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Re: Wood-frame construction: Life in the real world

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The link that you provided is useful, but it does gloss over the fact that
not all "penny" nails meet those lengths.  A 16d sinker is NOT 3.5" long
as that chart would indicate but is rather 3.25" long (unless I am
remembering incorrectly).  By an large the penny designation does give
length of the nail, but not always.  And the penny designation gives
NOTHING about the diameter of the nail...that is entirely a function of
the type of nail (i.e. common wire, box, spike, etc).

The end result is that the designations/definitions of nails are just as
screwed up as I believe you claim screw designations/definitions were (pun
intended).   Thus, like you mentioned in you original post, it is usually
best to specify the diameter and length and not bother with a "penny"


Adrian, MI

On Fri, 27 May 2005, Avicpeng wrote:

> Gary.
> Page 13 of the Simpson Canadian Limit States Design Catalogue C-CAN04 shows "penny" nails.  Also hangers, straps etc all refernce penny nails.  Therer are several historical explanations, however, the "penny" designation uses "d" a symbol used for the British monetary penny in, pounds, shillings, pence (penny)  £sd.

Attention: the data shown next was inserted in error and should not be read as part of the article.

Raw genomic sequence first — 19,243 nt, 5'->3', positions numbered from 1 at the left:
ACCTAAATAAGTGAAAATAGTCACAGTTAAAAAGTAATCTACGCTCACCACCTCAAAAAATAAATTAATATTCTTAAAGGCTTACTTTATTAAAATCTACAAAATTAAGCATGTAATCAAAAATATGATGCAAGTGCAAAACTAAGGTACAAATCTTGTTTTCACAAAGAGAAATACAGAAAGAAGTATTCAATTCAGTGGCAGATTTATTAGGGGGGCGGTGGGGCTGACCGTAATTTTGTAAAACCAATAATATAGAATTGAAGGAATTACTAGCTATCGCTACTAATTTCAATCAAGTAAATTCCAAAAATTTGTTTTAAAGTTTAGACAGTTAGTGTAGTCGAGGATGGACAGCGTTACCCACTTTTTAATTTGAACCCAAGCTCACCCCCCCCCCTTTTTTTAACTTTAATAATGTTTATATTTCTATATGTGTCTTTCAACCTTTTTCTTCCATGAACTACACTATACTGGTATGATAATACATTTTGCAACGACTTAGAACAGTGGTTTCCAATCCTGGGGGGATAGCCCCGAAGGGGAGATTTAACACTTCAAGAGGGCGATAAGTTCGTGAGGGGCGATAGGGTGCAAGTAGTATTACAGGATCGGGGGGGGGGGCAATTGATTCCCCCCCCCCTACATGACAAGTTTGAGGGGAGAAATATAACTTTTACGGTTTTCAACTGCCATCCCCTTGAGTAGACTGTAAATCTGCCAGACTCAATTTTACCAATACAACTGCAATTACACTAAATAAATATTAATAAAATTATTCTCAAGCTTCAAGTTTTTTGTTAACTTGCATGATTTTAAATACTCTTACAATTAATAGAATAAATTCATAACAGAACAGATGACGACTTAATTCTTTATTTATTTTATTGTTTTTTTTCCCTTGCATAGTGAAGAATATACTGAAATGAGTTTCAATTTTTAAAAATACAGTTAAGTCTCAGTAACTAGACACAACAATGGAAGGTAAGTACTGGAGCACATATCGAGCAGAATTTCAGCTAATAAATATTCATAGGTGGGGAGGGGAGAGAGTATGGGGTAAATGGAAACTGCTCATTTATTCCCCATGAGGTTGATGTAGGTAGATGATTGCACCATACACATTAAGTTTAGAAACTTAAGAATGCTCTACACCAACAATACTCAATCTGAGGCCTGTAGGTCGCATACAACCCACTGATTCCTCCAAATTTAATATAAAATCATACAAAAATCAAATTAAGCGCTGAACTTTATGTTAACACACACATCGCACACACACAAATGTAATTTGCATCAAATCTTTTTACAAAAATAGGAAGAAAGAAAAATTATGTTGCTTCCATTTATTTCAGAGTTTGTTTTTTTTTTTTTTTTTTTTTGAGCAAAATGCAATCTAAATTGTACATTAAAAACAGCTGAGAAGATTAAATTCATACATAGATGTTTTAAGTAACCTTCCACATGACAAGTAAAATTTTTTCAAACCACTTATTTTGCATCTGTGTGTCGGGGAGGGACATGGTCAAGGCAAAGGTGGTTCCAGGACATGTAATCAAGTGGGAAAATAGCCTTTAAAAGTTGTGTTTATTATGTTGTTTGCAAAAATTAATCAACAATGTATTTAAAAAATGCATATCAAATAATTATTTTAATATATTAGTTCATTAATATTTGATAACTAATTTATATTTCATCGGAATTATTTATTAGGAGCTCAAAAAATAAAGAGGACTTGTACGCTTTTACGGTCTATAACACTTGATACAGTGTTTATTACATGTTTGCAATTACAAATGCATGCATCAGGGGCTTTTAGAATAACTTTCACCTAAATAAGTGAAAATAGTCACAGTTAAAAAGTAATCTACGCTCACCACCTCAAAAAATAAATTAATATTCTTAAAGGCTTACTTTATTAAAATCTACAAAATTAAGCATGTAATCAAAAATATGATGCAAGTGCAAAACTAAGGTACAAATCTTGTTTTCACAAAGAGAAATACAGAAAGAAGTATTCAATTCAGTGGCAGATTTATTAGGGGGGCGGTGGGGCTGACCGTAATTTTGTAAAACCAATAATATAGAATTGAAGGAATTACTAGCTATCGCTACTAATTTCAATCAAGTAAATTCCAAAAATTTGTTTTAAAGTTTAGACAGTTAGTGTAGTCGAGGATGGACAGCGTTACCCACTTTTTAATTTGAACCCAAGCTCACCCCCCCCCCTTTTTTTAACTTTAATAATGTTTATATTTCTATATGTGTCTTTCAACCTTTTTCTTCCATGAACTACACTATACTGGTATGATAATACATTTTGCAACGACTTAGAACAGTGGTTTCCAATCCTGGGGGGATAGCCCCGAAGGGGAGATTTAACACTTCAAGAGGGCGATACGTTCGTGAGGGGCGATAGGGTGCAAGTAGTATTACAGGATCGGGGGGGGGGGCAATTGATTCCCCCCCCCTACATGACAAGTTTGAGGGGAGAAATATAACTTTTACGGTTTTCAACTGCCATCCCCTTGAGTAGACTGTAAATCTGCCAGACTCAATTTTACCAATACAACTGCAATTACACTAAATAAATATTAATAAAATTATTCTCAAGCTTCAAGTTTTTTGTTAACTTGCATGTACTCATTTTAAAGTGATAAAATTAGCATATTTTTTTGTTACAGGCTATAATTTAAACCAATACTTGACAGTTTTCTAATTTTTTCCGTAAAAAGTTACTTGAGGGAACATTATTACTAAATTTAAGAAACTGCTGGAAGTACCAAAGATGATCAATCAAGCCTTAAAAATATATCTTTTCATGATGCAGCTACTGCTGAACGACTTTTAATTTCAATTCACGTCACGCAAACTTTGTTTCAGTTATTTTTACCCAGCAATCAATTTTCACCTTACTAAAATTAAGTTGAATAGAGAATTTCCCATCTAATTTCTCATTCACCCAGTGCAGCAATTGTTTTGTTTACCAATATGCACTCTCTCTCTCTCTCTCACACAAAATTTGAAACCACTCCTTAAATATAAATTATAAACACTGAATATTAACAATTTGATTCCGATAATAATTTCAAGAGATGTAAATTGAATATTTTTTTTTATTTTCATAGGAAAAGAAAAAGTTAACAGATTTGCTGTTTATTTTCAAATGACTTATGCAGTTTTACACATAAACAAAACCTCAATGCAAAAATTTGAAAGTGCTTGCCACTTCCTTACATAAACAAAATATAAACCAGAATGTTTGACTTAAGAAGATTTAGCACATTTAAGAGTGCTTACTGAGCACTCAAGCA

> Refer
> Thor Tandy P.Eng
> Victoria, BC
> Canada
> vicpeng(--nospam--at)
>   ----- Original Message -----
>   From: Gary Hodgson & Associates
>   To: seaint(--nospam--at)
>   Sent: Friday, May 27, 2005 4:48 AM
>   Subject: Re: Wood-frame construction: Life in the real world
>   What the heck are penny nails?  They sound like something out of Elizabethan England.  We use metric size nails,
>   i.e. diameter and length--Simpson has a Canadian edition catalogue with common nails with their metric conversions,
>   but no definition of what is a penny nail.
>   Gary

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